Thoughts on The Family Plot by Cherie Priest

FamilyPlotThe Family Plot by Cherie Priest

Highly Recommend!

Published by Tor Books
Publication Date : September 20th, 2016
Available as eBook & hardback – 365 Pages
Source : Library

Chuck Dutton built Music City Salvage with patience and expertise, stripping historic properties and reselling their bones. Inventory is running low, so he’s thrilled when Augusta Withrow appears in his office offering salvage rights to her entire property. This could be a gold mine, so he assigns his daughter Dahlia to personally oversee the project.

The crew finds a handful of surprises right away. Firstly, the place is in unexpectedly good shape. And then there’s the cemetery, about thirty fallen and overgrown graves dating to the early 1900s, Augusta insists that the cemetery is just a fake, a Halloween prank, so the city gives the go-ahead, the bulldozer revs up, and it turns up human remains. Augusta says she doesn’t know whose body it is or how many others might be present and refuses to answer any more questions. Then she stops answering the phone.

But Dahlia’s concerns about the corpse and Augusta’s disappearance are overshadowed when she begins to realize that she and her crew are not alone, and they’re not welcome at the Withrow estate. They have no idea how much danger they’re in, but they’re starting to get an idea. On the crew’s third night in the house, a storm shuts down the only road to the property. The power goes out. Cell signals are iffy. There’s nowhere to go and no one Dahlia can call for help, even if anyone would believe that she and her crew are being stalked by a murderous phantom. Something at the Withrow mansion is angry and lost, and this is its last chance to raise hell before the house is gone forever. And it seems to be seeking permanent company.

The Family Plot is a haunted house story for the ages-atmospheric, scary, and strange, with a modern gothic sensibility to keep it fresh and interesting-from Cherie Priest, a modern master of supernatural fiction.

      I’ve tried to read a lot of Cherie Priest’s work and in very few cases have I been able to finish them, and not because I’m not enjoying them! I put down Boneshaker only because of the awful light brown ink in the book (haven’t been able to afford the kindle copy yet), and I am still half way through Four and Twenty Blackbirds (that one was stopped by a week and half of migraines). The books I have finished by Cherie though I’ve really enjoyed. This and Maplecroft both hit it out of the park for me.

    Something Cherie does great in everything she has done, especially the ones I’ve read set in the South is capturing the feel of it. I’m a Tennessee girl, so I’m really picky about the books set here. I’ve DNF’d a great many book for throwing a ‘token southern’ character or setting in and putting every damn stereotype to them. We aren’t all rednecks and ignorant as much as people ask me that at my CURRENT JOB when I mention I’m in TN. I swear… but that’s a rant for another time. Cherie really presents you an authentic feel and presents the mountains as appropriately spooky.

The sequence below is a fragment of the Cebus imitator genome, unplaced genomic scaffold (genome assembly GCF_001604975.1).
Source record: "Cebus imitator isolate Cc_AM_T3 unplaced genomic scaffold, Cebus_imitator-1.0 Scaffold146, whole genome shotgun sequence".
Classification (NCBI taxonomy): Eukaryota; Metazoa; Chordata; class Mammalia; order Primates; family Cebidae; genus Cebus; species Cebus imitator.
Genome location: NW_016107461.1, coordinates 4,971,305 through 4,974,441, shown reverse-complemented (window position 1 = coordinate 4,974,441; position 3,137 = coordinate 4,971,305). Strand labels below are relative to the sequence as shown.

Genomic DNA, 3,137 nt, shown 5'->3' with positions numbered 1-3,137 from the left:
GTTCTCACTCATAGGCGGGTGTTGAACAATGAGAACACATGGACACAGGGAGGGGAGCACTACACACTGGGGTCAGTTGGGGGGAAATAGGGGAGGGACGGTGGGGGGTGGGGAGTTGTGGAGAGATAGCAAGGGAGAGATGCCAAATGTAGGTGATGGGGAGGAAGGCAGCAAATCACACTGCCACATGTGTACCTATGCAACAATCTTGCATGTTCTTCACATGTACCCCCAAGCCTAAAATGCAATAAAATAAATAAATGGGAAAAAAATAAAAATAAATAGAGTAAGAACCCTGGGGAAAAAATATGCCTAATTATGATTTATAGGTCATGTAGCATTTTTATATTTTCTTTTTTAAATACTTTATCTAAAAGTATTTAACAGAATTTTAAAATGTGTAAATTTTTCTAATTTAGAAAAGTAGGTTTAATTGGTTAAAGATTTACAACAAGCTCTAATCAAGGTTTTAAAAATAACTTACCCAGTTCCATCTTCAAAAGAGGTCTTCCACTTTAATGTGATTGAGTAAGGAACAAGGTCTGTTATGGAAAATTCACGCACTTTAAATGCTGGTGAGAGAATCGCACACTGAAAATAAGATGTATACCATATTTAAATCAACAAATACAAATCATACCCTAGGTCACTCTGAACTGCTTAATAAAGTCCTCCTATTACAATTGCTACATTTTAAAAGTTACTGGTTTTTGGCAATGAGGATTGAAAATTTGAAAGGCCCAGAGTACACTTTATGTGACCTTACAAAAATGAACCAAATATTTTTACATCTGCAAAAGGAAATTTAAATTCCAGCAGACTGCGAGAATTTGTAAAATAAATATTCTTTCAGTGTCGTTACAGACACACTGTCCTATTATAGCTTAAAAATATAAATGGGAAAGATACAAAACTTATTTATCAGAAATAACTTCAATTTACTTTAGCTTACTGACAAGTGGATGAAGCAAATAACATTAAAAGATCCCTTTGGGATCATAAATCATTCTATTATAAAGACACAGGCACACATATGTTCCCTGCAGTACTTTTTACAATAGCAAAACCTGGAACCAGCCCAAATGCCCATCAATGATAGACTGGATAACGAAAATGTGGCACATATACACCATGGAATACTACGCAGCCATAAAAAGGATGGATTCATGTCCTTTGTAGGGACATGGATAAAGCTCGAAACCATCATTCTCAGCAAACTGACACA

It is almost a checklist of your classic ghost story, but what really stood out were the characters. Even just the reason for them to be their, to take the house apart sales and pickings, was new. I, weirdly enough, enjoyed a lot of that aspect. The talking of what was good, what could be kept, and the little touches of house history that I feel like Priest when out of her way to find and introduce into the story. This was kept up by characters who sounded like they knew what they were talking about. I believed them all, and enjoyed the diversity in personality on all of them. It was also extremely refreshing to not have a romance, those are so often shoved in their unnecessarily. Instead our lead character is a strong single lead, and even responds to several situations with responses with maturity about that.

      The story also touches on the horror of what women, especially those in in the WWI era would have went through in certain situations (granted our example is a bit psychotic) and what would have happened to someone who behaved outside of the norm. I would read an entire book from Priest set in this era similar to this. Especially if that book featured Hazel. Sold already. That particular era, and the idea of Spiritualism really fascinates me, call it a picked up hobby thanks to Sir Arthur Conan Doyle and my love of Sherlock, but that’s definitely a buzzword for me

      Overall a short but excellent ghost story. It’s a fresh take on the standard horror story, I really recommend it if you’re tired of the same old haunted house stories.

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